Located at 49 North Road, Clevedon, All Souls was dedicated by Bishop Selwyn on 29 December 1861. The church is built of heart kauri, and has the typical vertical weatherboarding with battens and a shingle roof. In 1888 the nave was lengthened by 12 feet and in 1910 the vestry was added. In preparation for the Centenary in 1961, a new transept was extended on the North side, the shingled Selwyn-type spire was erected, and the gates in memory of the early pioneers, were placed at the foot of the drive. The church seats 86 and is a beautiful space for services of all kinds: weddings, baptisms and funerals. There is mobility access to the side of the church, through the vestry.
Sunday worship is held at All Souls on the 1st, 2nd, 3rd and 4th Sundays of the month at 9.30am.
History All Souls Church is set on a slight rise in the village of Clevedon, and was built by Mr. A. Cochrane on two acres of land donated by Mr. J. Thorp, and dedicated by Bishop Selwyn on December 29th, 1861. It was first known as the Wairoa Episcopalian Church.
During the NZ War in 1863, soldiers were dispatched to Wairoa, and spent their first night in the church, beginning the next day to build the Galloway Redoubt, traces of which can still be seen on the site of the old vicarage. The two Norfolk pine trees which still stand in the churchyard were, by tradition, planted by Bishop Selwyn.
The church is built of heart kauri, and has the typical vertical weatherboarding with battens and a shingle roof. In 1888 the nave was lengthened by 12 feet and the vestry was added in 1910. In preparation for the Centenary in 1961, a new transept was extended on the North side, the shingled Selwyn-type spire was erected, and the gates in memory of the early pioneers, were placed at the foot of the drive.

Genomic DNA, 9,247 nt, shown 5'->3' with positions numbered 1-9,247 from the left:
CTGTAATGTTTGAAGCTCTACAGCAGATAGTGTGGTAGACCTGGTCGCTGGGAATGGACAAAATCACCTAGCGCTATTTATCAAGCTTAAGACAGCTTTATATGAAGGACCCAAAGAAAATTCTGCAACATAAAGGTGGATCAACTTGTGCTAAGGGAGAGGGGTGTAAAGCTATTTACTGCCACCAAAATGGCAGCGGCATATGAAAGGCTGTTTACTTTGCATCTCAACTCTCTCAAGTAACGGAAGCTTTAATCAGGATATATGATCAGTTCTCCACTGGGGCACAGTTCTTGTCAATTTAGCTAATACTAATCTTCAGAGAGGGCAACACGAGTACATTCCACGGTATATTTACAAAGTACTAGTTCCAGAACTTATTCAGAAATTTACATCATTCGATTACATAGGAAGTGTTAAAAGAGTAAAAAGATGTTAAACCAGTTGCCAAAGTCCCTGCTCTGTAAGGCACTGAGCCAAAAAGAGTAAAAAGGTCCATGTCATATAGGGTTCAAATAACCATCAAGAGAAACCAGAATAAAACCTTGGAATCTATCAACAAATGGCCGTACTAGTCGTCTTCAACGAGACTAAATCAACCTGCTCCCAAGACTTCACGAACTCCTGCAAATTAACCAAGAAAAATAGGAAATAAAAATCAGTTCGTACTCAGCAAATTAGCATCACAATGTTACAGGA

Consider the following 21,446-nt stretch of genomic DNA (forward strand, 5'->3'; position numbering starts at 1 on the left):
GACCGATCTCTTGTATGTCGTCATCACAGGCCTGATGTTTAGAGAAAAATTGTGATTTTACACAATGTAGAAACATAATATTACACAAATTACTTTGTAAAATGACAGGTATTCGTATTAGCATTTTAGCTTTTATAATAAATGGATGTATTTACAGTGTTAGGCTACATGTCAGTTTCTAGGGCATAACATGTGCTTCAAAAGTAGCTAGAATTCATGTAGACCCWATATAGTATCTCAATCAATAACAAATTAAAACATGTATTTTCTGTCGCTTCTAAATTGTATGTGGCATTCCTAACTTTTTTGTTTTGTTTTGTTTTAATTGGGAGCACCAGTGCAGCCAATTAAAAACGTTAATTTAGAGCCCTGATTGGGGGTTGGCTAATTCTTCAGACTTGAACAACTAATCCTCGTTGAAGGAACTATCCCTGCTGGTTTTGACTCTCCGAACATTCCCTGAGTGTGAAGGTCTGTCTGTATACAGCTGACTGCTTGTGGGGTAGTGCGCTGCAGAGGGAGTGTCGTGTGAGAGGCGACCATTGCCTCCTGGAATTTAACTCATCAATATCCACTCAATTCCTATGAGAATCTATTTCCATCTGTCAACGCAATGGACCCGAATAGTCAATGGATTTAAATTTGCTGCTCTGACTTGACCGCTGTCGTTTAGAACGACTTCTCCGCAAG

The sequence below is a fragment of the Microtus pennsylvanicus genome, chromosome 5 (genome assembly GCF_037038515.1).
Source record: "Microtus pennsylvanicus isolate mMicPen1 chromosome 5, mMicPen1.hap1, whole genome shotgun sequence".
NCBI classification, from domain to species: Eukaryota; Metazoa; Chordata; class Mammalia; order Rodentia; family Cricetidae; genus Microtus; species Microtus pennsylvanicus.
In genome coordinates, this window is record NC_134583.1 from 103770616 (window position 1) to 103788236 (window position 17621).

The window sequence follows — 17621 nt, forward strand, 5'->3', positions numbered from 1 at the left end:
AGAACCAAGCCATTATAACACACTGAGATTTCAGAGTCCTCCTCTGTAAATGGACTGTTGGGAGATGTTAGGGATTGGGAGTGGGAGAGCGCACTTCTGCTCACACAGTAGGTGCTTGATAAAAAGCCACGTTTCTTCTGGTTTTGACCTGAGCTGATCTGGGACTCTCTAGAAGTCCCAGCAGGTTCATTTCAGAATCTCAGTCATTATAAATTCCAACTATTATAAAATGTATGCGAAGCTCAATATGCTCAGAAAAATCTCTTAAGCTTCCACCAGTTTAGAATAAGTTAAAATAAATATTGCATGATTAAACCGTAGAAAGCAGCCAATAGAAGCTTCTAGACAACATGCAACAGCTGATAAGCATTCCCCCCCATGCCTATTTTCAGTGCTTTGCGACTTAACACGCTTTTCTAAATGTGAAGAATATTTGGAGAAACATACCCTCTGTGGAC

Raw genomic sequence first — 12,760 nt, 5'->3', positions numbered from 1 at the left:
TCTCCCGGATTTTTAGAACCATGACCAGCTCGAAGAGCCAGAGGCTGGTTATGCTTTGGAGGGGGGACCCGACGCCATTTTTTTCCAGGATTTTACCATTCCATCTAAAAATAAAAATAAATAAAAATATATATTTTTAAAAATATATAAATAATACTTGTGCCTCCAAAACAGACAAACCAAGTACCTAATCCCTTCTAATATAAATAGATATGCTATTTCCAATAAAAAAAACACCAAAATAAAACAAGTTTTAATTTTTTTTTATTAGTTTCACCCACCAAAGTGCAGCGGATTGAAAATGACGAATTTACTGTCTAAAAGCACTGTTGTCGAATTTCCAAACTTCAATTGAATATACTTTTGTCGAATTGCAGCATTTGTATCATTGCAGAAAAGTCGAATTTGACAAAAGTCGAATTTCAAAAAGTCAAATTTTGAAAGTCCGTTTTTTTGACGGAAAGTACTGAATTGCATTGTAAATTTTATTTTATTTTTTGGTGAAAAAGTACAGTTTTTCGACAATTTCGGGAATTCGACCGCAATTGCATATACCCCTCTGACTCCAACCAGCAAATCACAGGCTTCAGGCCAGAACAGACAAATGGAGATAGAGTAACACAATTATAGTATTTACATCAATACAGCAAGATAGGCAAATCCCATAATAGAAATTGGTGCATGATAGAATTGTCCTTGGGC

The church bell has an interesting history, being first a ship’s bell, and much older than the church itself. It was used on the jetty by the river, and when the cutter came up the river with stores, the bell was rung to summon passengers, and the villagers came down with pack-horses to collect provisions. The bell was acquired by the church in 1866, for 12.10s pound sterling.
There is still some of the original hand-rolled glass in the square-top casement windows; you can notice the uneven rolled effect. The stained-glass in the sanctuary was all made at White friars, London. The altar, a memorial to Mr. and Miss Thorp, was given in 1922; the wooden lectern, and the lectern Bible were given in 1880, the latter by Bishop Cowie. The Lychgate outside, in memory of the first Vicar’s Warden, was added in 1951. Vic Glaysher made and carved the wooden christening font and Fay Wellwood made the tapestry cushions.
The altar, altar chairs, pulpit, pews and the floor (Kauri and Rimu) were restored in 1997. At this time, new altar hangings were made and donated by Monica Aplin, and Susan Schroder started a memorial garden. In 1998 the Sharp and Lovett families donated and erected a stone altar close to the memorial garden, and the main doors of the church were restored.